East Africa’s first woman professor mentored top vice chancellors
- Joe Ombuor
- Posted on: 28th Jun 2014 00:00:00 GMT +0300
Kenya’s first woman professor, Leah Marangu, also the longest serving university vice chancellor in Kenya, radiates warmth and charm as she confidently ambles her way through the challenging terrain in academia.
She says looking at the people she has mentored over the years fills her with satisfaction of a job she says came her way accidentally after she abandoned nursing.
The ambiance in her office and boardroom at the Africa Nazarene University on the outskirts of Nairobi, an institution she helped midwife in the 1990s and has headed for 15 years as vice chancellor, speaks of her dedication to churning out responsible graduates.
A painting on the boardroom wall depicts a lioness standing over her cubs, an image that perhaps best captures the professor’s lofty achievements as an educator per excellence.
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Prof Marangu explains: “That painting was done at Kenyatta University in appreciation of my mentorship. I am the lioness and among my cubs is Prof Olive Mugenda whom I taught at the university. The other two are also my students, Prof Margaret Kobia, who currently chairs the Public Service Commission of Kenya, and Prof Mary Walingo, the Vice Chancellor of Maasai Mara University.”
“The painting is only symbolic, not conclusive. My older cubs, many of them products of the Department of Home Economics, which I chaired, include former Masinde Muliro University of Science and Technology (MMUST) Vice Chancellor Asenath Sigot and Kenyatta University Deputy Vice Chancellor for Finance, Planning and Development Keren Mburugu to name a few.”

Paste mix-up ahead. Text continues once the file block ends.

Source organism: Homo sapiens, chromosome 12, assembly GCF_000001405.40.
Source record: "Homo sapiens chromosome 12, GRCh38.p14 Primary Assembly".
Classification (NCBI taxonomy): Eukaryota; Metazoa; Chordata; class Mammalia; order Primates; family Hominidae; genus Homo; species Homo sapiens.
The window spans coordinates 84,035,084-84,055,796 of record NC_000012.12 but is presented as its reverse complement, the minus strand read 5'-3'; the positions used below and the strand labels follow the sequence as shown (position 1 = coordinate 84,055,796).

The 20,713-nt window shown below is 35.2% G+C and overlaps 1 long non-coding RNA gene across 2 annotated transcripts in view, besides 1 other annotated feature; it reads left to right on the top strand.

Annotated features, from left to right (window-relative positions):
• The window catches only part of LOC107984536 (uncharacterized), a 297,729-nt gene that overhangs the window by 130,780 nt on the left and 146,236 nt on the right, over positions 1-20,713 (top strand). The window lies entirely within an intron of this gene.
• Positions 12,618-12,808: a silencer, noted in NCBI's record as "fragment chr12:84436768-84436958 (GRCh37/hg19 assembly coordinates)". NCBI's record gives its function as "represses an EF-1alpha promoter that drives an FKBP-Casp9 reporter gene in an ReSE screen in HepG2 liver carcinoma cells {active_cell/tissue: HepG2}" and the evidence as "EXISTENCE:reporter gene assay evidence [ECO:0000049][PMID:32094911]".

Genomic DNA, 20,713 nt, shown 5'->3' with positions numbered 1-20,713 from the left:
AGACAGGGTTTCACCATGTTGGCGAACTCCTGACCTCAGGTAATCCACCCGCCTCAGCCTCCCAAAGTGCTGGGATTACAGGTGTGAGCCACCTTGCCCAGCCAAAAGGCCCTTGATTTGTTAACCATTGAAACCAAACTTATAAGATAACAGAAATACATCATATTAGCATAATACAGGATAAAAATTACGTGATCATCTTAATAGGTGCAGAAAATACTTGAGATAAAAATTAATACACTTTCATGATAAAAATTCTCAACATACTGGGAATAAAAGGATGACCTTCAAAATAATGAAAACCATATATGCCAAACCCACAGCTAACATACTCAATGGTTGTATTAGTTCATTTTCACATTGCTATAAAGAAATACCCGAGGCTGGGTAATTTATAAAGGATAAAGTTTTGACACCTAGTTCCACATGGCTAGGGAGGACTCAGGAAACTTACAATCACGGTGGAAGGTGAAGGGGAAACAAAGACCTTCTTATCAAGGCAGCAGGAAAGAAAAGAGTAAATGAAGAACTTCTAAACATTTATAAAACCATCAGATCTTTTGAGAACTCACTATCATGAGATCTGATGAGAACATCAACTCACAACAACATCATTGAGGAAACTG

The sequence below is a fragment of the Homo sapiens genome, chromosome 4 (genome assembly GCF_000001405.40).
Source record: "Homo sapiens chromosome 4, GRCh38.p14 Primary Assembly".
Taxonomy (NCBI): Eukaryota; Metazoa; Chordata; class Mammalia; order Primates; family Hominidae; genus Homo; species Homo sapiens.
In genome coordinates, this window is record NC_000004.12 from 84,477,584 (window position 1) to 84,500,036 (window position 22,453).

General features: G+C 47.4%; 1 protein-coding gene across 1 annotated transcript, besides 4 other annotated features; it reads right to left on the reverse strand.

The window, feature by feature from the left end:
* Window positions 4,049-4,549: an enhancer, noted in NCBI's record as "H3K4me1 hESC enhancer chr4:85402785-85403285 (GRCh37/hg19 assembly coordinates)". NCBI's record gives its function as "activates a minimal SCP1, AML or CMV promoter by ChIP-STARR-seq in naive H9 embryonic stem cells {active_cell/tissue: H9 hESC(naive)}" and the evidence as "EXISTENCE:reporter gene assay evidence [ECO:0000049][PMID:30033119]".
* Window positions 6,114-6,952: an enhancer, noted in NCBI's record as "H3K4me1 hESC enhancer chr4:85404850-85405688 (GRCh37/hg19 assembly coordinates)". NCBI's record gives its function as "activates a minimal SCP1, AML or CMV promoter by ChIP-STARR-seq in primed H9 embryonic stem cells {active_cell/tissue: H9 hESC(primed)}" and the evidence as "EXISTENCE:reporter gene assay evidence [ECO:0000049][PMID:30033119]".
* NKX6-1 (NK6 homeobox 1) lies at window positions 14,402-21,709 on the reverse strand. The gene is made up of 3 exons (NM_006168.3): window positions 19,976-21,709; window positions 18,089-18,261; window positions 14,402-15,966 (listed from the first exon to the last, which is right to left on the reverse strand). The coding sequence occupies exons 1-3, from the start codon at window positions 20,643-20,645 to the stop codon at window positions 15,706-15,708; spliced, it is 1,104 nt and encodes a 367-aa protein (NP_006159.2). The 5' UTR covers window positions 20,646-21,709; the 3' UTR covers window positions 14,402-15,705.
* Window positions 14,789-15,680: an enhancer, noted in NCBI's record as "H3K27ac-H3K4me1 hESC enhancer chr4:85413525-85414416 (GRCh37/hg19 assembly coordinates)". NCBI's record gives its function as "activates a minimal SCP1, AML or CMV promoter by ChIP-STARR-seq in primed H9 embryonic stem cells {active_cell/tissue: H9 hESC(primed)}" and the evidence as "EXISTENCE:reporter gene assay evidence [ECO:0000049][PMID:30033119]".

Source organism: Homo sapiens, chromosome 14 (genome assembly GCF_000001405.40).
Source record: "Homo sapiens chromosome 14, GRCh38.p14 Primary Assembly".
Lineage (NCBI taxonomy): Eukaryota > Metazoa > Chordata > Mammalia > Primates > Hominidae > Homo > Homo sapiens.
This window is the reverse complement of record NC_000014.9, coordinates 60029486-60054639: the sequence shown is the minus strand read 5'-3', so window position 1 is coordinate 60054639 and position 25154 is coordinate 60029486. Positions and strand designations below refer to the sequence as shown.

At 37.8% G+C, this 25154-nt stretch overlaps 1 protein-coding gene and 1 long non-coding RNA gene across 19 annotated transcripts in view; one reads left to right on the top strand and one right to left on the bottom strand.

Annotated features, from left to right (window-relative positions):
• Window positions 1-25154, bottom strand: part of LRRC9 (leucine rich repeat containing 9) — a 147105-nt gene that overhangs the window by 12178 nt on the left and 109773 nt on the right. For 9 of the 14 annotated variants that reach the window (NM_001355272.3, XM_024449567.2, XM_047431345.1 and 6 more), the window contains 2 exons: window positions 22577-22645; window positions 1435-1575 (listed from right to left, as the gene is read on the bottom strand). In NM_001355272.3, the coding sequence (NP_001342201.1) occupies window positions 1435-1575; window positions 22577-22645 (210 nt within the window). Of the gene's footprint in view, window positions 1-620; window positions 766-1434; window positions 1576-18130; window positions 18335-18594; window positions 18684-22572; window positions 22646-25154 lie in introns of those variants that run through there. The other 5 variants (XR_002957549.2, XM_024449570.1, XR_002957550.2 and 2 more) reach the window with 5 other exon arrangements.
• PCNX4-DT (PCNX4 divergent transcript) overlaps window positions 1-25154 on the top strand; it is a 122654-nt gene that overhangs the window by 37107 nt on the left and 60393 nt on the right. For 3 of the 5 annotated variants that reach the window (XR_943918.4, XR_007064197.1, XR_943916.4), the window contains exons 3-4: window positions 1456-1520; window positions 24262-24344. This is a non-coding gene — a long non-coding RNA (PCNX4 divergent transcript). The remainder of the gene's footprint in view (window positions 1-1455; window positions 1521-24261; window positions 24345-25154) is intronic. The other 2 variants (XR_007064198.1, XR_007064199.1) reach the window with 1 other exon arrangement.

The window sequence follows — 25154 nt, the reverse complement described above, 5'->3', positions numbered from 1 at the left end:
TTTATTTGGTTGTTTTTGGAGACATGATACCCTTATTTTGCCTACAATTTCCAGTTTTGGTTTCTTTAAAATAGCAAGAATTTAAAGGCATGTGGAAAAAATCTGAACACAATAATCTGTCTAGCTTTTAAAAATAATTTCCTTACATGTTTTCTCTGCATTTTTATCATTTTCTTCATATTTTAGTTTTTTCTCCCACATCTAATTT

Outside the academic realm, Marangu is a model on the family front. She is the loving wife of academician turned businessman Prof John Marangu, who she proudly describes as a “wonderful husband”. The couple have four children and four grandchildren. “Success is more pronounced in a stable marriage,” she asserts.
Her accolades include one for leadership in strengthening families and recognising family values. She was among the Global Lifetime Achievers recognised for outstanding work for humanity during the 5th Global Peace Convention in Kuala Lumpur, Malaysia, in December 2013.
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Presenting the Global Peace Family Strengthening Award to Marangu, the President of Human rights Teaching International, Eva Latham, remarked: “You cannot divorce academics from family.”
Dr Litham went on to say the don, who has been married for 55 years, had “helped produce better family members during her long academic career and transformed hundreds of her students into responsible family men and women.”
In Mumbai, India, at the World Women Leadership Congress, Marangu was decorated with a Women Leadership Achievement award for outstanding women professionals who have demonstrated vision, flair, acumen and management in an organisation, spearheading change and driving results.
In academics, the VC possesses an international Leadership and Character Award and Distinguished Achievement Citation given by Iowa State University, her alma mater.
Olivet Nazarene University, also her alma mater, awarded her the Outstanding Alumni Lay Award, Maggie Sloan Crawford Award and Doctor of Letters (D.Lit.), all for her exemplary leadership in education and mentorship.
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Locally, Marangu flaunts the Moran of the Order of the Burning Spear (MBS) and the Silver Star of Kenya (SSK) awarded by former presidents Kibaki and Moi respectively.
The VC was the first woman to head a parastatal when she was appointed to chair the board of directors at the Jomo Kenyatta Foundation. As a member of the Commission of Higher Education (CHE) in the 1990s, she was part of the task force that created Egerton University and its founding council.
She says of the university that she heads: “I contributed to the idea of the formation of Africa Nazarene University by suggesting to CHE during my days as a member that time was ripe for a university based on character for students who did not want frequent interruptions in public universities because of riots.”